Basil is a versatile herb that is found in many dishes especially Italian. These tips and information are perfect for planting and growing basil in your garden or greenhouse.
Botanical Information: Ocimum basilicum
Basil is actually part of the mint family. It has a sweet aroma and a warm flavor.
To get a jump on the basil season, you can start your basil seeds indoors, 3 to 4 weeks before planting time. Put 4 to 6 basil seeds in a pot. Once the seedlings have their first set of true leaves, thin to 1 or 2 plants per pot.
Plant 1/4″ deep and keep at 70°F for best germination. Transplant to the field when seedlings have 3-4 sets of leaves, spacing at 4-8 inches apart in rows 18 inches apart.
Companions and Enemies
There are quite a few plants that will help basil grow. This includes peppers, root vegetables, tomatoes, oregano, chives and chamomile.
On the other hand, there are some plants that would prevent basil from growing. These are cucumbers, fennel and sage.
Basil plants like to stay moist. This means they must be watered frequently. Water deeply at least one time per week. Basil that is grown in containers will need to be watered more frequently than this.
Basil thrives in a warm, bright location. If you are planting and growing inside, try a south-facing window that is sunny for most of the day. If you don’t have a suitable window, use a grow light.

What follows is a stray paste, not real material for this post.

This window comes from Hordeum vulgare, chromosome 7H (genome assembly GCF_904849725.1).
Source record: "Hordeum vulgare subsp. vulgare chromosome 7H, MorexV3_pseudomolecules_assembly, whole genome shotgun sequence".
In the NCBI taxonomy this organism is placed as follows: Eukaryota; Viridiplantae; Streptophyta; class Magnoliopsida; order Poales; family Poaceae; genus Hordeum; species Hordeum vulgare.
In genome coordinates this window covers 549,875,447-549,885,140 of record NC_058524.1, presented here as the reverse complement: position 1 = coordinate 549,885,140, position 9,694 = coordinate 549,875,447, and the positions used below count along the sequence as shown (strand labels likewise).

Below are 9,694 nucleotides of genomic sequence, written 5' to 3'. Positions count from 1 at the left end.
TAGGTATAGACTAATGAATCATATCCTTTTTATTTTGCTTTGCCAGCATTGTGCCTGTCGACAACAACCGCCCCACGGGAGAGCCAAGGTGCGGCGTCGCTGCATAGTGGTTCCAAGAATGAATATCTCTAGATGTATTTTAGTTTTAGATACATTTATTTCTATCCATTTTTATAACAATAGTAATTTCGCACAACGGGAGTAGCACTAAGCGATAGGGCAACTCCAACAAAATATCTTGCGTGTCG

Basil is self pollinating. This means it has both male and female parts on the same flower and that a flower can be pollinated by its own parts and produce fertile seeds. With the basils, cross-pollination between varieties and even between different species is very common.
There are a few problems that can cause basil plants to grow slow or prevent it all together. The most common are root rot, leaf spot disease, downy mildew, root knot and pests.
Start picking the leaves of basil as soon as the plants are 6 to 8 inches tall. Once temperatures hit 80 degrees, basil will really start leafing out. It is best to harvest in the early morning, when leaves are at their juiciest. Make sure to pick the leaves regularly to encourage growth throughout the summer.
Storing & Preparing
Wash and dry the leaves, using either a paper towel or a salad spinner. Wrap the basil leaves in a dry paper towel and place inside a plastic bag. Basil can be stored in the fridge for up to 2 weeks.
Basil is fantastic in many different meals. Italian pastas, salads and appetizers are the most common.
Planting and Growing Basil can be easy with these tips. For tips on other plants, check our gardening information here.